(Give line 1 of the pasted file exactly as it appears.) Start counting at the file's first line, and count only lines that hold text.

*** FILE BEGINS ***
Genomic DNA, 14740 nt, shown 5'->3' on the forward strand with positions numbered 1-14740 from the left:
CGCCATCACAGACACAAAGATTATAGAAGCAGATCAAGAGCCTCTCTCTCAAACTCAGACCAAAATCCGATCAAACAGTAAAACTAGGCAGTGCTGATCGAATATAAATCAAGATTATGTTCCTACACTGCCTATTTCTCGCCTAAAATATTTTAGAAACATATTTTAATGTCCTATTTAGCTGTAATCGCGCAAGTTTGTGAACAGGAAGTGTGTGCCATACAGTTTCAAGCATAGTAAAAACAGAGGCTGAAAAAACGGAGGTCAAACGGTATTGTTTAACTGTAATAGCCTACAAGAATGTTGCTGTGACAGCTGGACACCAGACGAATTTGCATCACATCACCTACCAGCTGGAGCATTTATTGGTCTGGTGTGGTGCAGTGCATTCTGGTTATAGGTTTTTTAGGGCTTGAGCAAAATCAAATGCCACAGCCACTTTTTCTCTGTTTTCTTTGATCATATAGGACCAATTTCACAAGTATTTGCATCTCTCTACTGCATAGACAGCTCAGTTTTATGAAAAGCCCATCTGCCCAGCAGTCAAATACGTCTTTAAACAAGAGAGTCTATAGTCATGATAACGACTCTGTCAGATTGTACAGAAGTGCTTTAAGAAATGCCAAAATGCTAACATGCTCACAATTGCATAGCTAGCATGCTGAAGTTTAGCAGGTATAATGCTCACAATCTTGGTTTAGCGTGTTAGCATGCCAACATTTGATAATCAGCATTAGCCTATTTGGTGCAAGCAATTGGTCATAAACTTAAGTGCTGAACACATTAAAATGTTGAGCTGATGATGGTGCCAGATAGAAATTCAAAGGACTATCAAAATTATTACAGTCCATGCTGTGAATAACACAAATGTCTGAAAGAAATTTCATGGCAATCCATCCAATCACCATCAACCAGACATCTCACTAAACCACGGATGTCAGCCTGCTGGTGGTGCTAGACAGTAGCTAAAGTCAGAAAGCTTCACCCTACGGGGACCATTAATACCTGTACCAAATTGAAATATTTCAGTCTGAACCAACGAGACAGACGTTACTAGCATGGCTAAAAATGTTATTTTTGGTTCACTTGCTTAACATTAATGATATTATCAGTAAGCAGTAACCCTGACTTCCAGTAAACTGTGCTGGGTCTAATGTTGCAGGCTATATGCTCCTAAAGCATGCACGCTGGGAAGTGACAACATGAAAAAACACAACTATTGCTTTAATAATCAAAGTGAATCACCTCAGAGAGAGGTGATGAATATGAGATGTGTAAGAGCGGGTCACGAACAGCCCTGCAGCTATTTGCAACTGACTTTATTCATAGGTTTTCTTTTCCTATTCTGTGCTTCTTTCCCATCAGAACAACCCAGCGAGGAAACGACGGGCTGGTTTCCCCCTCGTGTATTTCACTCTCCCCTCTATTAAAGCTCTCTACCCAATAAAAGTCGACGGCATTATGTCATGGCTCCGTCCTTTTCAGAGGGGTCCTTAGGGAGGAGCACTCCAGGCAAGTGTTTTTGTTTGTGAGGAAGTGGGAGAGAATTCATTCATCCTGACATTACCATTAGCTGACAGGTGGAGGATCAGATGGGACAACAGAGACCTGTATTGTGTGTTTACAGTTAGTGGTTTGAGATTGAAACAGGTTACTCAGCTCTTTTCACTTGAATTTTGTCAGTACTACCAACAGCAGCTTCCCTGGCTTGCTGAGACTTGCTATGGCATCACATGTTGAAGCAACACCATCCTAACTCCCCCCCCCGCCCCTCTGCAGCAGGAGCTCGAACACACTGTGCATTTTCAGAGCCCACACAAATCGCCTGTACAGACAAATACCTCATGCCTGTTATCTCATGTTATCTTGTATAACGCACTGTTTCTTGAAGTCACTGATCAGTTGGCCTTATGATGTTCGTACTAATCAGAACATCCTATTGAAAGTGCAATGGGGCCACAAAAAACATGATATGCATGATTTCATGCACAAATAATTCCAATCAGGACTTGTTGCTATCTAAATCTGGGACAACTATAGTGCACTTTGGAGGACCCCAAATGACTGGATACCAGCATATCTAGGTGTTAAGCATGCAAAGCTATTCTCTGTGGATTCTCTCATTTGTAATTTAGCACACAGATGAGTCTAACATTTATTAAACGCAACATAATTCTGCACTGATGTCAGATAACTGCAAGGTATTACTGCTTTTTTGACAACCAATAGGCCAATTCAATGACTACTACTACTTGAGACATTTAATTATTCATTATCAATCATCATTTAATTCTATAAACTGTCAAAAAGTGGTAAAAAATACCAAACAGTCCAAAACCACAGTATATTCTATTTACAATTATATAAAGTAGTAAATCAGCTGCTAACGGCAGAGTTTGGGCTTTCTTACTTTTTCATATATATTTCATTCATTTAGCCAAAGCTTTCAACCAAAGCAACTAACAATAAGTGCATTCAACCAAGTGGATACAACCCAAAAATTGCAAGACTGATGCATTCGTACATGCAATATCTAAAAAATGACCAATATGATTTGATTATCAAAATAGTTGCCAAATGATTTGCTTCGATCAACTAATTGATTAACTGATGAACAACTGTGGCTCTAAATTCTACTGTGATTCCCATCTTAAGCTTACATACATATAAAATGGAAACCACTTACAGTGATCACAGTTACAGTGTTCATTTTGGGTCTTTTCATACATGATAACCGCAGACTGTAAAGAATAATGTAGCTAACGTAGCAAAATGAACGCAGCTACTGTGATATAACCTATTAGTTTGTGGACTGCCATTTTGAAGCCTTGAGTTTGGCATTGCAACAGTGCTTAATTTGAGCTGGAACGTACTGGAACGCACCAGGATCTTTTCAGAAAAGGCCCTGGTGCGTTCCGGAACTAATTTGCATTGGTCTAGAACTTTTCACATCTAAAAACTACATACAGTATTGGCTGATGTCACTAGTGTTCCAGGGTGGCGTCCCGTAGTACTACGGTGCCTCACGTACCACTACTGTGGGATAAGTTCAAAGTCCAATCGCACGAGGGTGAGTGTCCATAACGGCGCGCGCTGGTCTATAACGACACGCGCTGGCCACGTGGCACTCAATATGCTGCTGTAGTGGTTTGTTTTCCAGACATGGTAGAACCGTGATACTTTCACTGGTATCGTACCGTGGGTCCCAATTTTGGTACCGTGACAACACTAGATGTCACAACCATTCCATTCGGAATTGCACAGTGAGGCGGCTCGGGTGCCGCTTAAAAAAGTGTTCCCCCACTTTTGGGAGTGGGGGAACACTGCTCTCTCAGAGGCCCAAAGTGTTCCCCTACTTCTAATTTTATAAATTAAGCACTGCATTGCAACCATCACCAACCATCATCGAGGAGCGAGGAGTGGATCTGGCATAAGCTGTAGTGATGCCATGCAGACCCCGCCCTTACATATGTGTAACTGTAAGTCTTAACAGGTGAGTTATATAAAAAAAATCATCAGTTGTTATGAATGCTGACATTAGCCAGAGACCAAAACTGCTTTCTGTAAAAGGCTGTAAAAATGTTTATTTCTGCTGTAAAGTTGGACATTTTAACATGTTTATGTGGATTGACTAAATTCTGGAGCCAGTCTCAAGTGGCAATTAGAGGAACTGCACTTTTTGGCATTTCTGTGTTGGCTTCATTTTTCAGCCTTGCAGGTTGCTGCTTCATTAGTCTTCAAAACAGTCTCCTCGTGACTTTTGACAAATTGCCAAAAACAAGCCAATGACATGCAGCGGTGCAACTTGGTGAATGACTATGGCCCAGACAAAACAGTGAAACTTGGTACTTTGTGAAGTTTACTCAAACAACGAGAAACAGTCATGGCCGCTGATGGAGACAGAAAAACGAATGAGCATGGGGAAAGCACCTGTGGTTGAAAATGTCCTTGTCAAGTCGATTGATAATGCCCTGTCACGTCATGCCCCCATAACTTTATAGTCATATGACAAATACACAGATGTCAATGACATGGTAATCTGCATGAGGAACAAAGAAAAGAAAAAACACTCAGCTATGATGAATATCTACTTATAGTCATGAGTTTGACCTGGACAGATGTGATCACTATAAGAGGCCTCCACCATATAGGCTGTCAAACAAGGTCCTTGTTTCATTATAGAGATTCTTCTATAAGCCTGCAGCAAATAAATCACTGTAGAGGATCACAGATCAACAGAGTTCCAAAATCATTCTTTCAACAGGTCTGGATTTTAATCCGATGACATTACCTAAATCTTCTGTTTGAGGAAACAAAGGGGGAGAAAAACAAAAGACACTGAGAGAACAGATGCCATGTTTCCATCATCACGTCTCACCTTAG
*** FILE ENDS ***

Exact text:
Genomic DNA, 14740 nt, shown 5'->3' on the forward strand with positions numbered 1-14740 from the left: